We had the opening night of Hamp at the Playhouse in Dunedin last night. There was a very appreciative audience who were obviously deeply engrossed in the play: we hardly heard a sound out of them all night, except for the occasional chuckle at one or two of the lines. I was interested in particular to see that no one laughed at the part of the play where Hamp collapses (too much rum) during the communion service. Plainly my concerns that people might find this funny were unfounded.
In fact, my perceptions, from the inside of the play, are obviously quite different to the way in which people see the play, as a whole, from the outside. My character, the Padre, opens the second act, under cross-examination from the prosecutor at Hamp's court martial, and then vanishes for the rest of the act, only to turn up as an important character in the third act. A number of the actors, in fact, only appear in the second act.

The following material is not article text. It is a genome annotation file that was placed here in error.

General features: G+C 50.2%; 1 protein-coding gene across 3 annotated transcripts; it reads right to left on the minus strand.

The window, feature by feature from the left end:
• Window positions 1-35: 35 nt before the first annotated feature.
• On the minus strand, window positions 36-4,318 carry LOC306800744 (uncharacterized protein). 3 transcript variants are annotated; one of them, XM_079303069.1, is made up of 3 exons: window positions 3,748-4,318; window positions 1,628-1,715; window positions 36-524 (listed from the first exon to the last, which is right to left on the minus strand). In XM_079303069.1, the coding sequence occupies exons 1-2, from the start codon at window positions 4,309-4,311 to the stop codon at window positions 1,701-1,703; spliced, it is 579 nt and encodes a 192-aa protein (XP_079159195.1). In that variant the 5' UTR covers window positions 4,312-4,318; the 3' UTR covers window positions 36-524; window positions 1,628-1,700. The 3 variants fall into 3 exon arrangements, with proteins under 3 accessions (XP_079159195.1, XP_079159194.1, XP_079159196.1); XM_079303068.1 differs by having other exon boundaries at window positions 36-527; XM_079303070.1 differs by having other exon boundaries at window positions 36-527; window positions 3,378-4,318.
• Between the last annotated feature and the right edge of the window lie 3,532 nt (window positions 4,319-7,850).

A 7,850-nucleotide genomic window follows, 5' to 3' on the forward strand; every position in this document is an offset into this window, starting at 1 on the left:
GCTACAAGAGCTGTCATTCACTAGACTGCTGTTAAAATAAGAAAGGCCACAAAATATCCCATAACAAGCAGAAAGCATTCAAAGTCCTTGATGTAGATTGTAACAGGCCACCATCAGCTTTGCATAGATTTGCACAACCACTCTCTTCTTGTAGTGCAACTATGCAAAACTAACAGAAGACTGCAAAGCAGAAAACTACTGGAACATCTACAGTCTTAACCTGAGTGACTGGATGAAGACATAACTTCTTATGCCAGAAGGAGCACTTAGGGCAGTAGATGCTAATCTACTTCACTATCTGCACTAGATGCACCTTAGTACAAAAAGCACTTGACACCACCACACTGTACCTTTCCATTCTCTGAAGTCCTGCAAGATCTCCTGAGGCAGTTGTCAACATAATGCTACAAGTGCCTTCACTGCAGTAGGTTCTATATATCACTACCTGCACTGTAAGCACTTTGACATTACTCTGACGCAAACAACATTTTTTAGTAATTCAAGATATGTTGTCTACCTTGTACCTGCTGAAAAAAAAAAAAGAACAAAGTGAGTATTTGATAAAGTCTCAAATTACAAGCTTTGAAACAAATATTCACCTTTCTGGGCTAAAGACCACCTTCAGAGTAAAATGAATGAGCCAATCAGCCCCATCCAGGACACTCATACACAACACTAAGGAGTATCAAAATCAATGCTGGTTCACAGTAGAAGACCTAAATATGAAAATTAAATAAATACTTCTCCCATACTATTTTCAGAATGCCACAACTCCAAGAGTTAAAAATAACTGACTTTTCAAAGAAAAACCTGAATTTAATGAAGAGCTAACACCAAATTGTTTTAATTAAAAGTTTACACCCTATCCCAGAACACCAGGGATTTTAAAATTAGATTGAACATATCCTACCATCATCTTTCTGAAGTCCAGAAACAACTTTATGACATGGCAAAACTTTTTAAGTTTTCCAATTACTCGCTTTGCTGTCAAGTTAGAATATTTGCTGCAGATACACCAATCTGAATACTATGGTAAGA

This has given me, as an actor, a slightly dislocated feeling in terms of the rest of the play. Of course I've seen the first act in rehearsal, and last night listened to it again on the Tannoy system that lets those backstage hear what's going on onstage, but because I have no connection with this part, I have to come onstage cold at the beginning of the second act, when several of the other actors have already been well warmed-up for an hour.
It's rather like being a bit-player in a movie: you turn up for your couple of day's shooting without having experience anything of what the other actors have been involved in. Not that I'm complaining: I'm quite content with the role because it's actually an interesting part - and I don't have anywhere near as many lines to learn as I did in Sunshine Boys!
I just have to understand that what the audience sees isn't what I see, and that the author of the play, John Wilson, knew what he was doing.